* ^ _A_ _B_ Lactantius, _Of the Manner in Which the Persecutors
* ^ Sulpicius Severus, _Chronica_ II.28.
Suetonius _The Lives of Twelve Caesars_, Life of
* ^ Acts of the Apostles 18:2 .
* ^ _A_ _B_
Edward Champlin (1 July 2009). _Nero_. Harvard
University Press. ISBN 978-0-674-02936-1 .
Ascension of Isaiah Chapter 4.2.
* ^ Eusebius, _Ecclesiastical History_ II.25.5.
* ^ In the apocryphal Acts of Paul, in the apocryphal Acts of
Peter, in the First Epistle of Clement 5:6, and in The Muratorian
Apocryphal _Acts of Peter_.
Lactantius wrote that
Nero "crucified Peter, and slew Paul.",
Lactantius, _Of the Manner in Which the Persecutors Died_ II; John
Nero knew Paul personally and had him killed, John
Chrysostom, _Concerning Lowliness of Mind_ 4;
Sulpicius Severus says
Nero killed Peter and Paul, Sulpicius Severus, _Chronica_ II.28–29.
* ^ _Sibylline Oracles_ 5.361–376, 8.68–72, 8.531–157.
* ^ Miriam T. Griffin; Tutor in Ancient History and Fellow Miriam T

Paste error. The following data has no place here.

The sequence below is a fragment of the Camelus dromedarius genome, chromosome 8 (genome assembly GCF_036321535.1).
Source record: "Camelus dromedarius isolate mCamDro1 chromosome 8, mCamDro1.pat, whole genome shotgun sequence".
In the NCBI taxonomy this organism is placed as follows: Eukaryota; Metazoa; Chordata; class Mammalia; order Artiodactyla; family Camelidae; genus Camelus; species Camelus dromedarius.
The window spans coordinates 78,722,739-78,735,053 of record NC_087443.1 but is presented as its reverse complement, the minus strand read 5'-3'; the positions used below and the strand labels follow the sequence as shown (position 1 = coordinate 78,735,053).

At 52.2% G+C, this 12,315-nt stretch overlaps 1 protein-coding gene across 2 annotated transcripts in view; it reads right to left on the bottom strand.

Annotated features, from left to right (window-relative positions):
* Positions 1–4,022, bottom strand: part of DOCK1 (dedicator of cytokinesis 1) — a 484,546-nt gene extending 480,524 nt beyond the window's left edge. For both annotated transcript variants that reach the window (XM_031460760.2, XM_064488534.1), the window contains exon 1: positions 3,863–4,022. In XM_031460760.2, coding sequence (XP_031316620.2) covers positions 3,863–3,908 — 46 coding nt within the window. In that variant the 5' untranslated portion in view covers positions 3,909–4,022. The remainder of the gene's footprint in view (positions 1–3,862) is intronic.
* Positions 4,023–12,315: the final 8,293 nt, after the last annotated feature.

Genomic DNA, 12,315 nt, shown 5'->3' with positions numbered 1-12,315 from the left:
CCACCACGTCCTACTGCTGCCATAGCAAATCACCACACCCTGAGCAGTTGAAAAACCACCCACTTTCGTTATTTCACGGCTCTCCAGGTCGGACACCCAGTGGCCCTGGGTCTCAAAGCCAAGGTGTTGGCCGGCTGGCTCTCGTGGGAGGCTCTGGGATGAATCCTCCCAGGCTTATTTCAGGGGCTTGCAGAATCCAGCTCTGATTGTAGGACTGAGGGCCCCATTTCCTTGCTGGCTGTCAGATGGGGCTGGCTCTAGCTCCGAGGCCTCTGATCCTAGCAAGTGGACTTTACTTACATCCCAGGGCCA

Griffin (11 September 2002). _Nero: The End of a Dynasty_. Routledge.
pp. 15–. ISBN 978-1-134-61044-0 .
Sulpicius Severus and
Victorinus of Pettau also say that Nero
is the Antichrist, Sulpicius Severus, _Chronica_ II.28–29;
Victorinus of Pettau, _Commentary on the Apocalypse_ 17.
* ^ "2 Thessalonians 2:7 – Passage Lookup – King James
Version". BibleGateway.com. Retrieved 2010-11-09.
* ^ The Book of Revelation, Catherine A. Cory.
* ^ Revelation, Alan John Philip Garrow.
* ^ Hillers, Delbert, "Rev. 13, 18 and a scroll from Murabba'at",
Bulletin of the
American Schools of Oriental Research 170 (1963) 65.
* ^ The New Jerome Biblical Commentary. Ed. Raymond E. Brown,
Joseph A. Fitzmyer, and Roland E. Murphy. Englewood Cliffs, NJ:
Prentice-Hall, 1990. 1009.
* ^ Just, S.J., Ph.D., Prof. Felix. "_The Book of Revelation,
Apocalyptic Literature, and Millennial Movements_, University of San
Francisco, USF Jesuit Community". Retrieved 2007-05-18. CS1 maint:
Multiple names: authors list (link )
* Tacitus, _Histories_, I–IV (_c._ 105)
* Tacitus, _Annals_, XIII–XVI (_c._ 117)